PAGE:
VIDEO--Nesting Birds On The Farallon Islands--
Millions of seabirds gather to nest on the rocky islands just off the shore in colonies on the Pacific Coast. In general these areas are not accessible, but some can be viewed from boats along the coast.
Some of the species of seabirds you might see are: Double-breasted Brandt’s and pelagic cormorants, Cassin’s auklet, tufted puffin, thin-billed murres and pigeon guillemots. These are the most abundant. The California sea gulls nest inland at Mono Lake. (For more information about gulls at Mono Lake see link at end of this article.)
Nesting colonies frequently number in the millions. The Farallon Islands and Castle Rock off Crescent City are two of the largest colonies of nesting seabirds in the Pacific south of Alaska. You know when you are getting close to these locations because the noise from so many birds can be deafening. The clamor is just a part of the general excitement of nesting colonies as they hustle about the area. The birds compete for the choice spots on the rocky cliffs and ledges and the movement is accompanied by squawks and vigorous flapping wings.
New sounds can be heard as the eggs hatch and the nestlings squeal to signal their parents.
The Channel Islands in Southern California are likewise rich with seabird hatchlings and is vital to the seabird population of California.
The National Park Service states:
The Channel Islands are critically important to seabirds, supporting:
Viewing Locations in Northern California
The second largest seabird rookery in California is located on Castle Rock off Point St. George in Crescent City. Cassin’s and rhinoceros auklets are the two most numerous nesting there; however, many species can be spotted. The rock is about half a mile offshore, so you can use a scope or a boat to see the rookery up close. Take 9th St. east from downtown Crescent City until it ends at Pebble Beach. Turn right at the beach and continue along the shoreline to Point St. George. There are excursion boats and boat rentals at Crescent Harbor near the downtown area.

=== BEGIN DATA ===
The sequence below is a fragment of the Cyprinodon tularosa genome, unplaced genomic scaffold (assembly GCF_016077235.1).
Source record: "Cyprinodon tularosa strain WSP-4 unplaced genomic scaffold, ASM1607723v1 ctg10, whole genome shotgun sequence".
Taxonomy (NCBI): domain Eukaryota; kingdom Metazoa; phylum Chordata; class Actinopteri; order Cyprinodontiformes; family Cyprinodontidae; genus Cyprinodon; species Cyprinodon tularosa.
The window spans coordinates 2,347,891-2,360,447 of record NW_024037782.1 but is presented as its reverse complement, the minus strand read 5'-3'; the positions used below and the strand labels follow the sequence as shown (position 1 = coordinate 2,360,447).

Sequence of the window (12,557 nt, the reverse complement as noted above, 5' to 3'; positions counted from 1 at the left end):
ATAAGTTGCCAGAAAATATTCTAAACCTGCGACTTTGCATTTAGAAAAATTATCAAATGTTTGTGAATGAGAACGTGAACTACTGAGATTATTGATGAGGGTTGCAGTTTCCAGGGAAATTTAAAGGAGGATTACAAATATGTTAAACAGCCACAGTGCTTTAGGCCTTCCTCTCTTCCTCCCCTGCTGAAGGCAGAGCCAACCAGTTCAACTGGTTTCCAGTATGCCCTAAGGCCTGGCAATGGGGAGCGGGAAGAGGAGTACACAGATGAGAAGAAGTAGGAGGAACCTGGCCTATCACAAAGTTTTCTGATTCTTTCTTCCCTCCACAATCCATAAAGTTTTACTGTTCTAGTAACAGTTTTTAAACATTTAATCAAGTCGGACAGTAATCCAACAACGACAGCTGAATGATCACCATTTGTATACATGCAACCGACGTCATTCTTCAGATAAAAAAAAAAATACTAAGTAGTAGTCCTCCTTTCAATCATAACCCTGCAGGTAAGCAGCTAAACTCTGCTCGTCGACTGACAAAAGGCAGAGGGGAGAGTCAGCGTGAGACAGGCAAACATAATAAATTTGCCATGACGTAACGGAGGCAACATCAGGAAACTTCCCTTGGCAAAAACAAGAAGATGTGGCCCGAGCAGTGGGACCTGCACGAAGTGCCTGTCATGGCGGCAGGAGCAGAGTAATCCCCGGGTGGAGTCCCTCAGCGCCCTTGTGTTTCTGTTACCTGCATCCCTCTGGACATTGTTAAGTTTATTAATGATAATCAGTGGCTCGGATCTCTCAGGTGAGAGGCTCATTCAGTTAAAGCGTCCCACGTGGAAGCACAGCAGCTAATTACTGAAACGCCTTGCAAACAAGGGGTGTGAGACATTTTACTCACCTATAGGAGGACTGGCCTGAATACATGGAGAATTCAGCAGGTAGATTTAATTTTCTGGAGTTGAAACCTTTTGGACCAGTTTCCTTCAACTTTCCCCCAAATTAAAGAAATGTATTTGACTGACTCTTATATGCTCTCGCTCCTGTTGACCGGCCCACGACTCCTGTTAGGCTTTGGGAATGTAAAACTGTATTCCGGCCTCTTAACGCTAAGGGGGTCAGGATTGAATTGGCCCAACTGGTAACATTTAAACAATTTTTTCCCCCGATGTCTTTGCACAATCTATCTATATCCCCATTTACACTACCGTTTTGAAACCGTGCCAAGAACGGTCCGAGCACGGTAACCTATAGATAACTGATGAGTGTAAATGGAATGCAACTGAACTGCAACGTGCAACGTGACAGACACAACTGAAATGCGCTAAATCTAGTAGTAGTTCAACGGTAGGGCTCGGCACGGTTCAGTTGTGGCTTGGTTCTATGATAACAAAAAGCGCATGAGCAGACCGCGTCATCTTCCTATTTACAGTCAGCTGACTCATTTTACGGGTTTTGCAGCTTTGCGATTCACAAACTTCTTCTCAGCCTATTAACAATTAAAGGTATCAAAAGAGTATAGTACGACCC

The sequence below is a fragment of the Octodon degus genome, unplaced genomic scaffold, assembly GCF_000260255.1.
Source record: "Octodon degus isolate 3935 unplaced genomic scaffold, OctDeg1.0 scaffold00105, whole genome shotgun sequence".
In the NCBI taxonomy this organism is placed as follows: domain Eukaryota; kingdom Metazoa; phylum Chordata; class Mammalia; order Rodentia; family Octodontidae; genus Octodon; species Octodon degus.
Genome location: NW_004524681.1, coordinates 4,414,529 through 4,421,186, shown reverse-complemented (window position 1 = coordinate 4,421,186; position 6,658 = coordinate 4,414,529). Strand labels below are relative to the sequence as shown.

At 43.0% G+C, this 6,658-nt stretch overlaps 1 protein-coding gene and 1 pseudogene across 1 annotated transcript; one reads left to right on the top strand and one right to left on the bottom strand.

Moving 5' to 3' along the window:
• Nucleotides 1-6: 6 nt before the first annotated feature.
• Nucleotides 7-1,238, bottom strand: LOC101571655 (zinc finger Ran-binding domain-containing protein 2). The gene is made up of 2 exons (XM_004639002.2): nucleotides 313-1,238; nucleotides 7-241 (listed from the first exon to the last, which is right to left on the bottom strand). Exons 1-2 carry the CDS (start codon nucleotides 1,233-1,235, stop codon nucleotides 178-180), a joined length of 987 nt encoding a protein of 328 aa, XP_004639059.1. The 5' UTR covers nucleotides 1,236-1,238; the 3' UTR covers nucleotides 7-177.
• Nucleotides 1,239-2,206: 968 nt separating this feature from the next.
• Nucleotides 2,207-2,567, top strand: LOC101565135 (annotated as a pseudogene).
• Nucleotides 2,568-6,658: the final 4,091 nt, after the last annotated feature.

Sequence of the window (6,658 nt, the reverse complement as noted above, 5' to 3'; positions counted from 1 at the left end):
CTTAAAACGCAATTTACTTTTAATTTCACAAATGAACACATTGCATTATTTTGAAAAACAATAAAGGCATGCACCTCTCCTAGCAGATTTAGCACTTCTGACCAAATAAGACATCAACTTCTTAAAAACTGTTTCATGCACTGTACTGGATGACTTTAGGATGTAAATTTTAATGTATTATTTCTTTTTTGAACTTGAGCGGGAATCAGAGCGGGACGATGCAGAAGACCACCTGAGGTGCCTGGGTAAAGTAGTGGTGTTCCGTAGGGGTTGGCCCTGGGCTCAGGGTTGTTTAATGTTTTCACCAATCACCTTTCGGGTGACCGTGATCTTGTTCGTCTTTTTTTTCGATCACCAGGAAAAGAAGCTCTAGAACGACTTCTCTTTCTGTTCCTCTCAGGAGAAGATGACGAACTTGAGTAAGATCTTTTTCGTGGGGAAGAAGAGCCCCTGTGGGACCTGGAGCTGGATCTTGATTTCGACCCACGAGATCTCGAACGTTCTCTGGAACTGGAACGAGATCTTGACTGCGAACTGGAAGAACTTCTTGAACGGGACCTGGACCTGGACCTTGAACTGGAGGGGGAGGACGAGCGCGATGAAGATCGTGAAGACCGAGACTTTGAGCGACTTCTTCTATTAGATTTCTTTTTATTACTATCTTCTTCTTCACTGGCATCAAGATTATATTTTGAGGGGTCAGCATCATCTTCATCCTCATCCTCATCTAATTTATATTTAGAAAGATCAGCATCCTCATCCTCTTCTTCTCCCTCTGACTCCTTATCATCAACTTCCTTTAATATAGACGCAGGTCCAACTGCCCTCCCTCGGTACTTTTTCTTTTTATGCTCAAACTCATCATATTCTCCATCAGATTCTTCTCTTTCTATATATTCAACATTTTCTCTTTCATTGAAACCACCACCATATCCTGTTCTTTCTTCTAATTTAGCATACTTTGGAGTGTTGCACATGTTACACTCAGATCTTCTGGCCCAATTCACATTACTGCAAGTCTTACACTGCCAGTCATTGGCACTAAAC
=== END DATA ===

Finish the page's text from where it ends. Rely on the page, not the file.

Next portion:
Point Reyes Lighthouse
This historical site stands on the edge of the rocky cliffs where the rookeries of cormorants, murres and guillemots can be seen. Follow the signs for Sir Francis Drake Highway from CA 1 just south of Point Reyes Station and follow the signs to the lighthouse. There is parking, but it does require a walk up to the lighthouse and then a stairway to the lighthouse. The rookeries can be viewed on the cliffs below.
These islands are located 26 miles out past the Golden Gate Bridge in the Pacific Ocean and are home to the largest seabird rockery in California and one of the largest south of Alaska. No one is allowed on the islands, but boats can circle around them and can viewed with binoculars and scopes. Excursion boats lead by naturalists are available during the spring and summer.
The famous Seventeen Mile Drive bordering the Pebble Beach Golf Course and luxurious homes is also known for Point Joe Bird Island and Fan Shell Beach that offers some the best seabird and shorebird watching on the Pacific Coast. Brandt’s cormorants nest on the Bird Island. There are parking areas along way to stop and view.
Take Ocean View Drive south from Pacific Grove until it turns into Sunset Dr. The north entrance to The Seventeen Mile Dr. is on the right. There is a charge for the drive, and it ends in Carmel.
Point Lobos State Reserve
Three miles south of Carmel off CA 1 there are viewing areas for several large rocks offshore that house rookeries. Maps are available at the entrance and the road ends at the southern boundary of the reserve.
Located off CA 1 13 miles south of Point Lobos State Reserve. There is a parking area on the ocean side of the highway just over 1 mile past Bixby Creek. From there you can view several hundred thin-billed murres as they raise their young.
Trinidad State Beach
This is located on the southernmost part of the Pacific Coast where the tufted puffin can be seen regularly. Birders from around the world visit here to see these beautiful birds and their nesting site. The best viewing point is at Elk Head which is reached from Stage Coach Rd. a mile north of the beach. Go past the intersection on Anderson Rd for 200 yards, then turn west on a dirt road. There is a parking area at the trail head of the 1 mile walk to the northernmost point on Elk Head.
Seagulls nesting at Mono Lake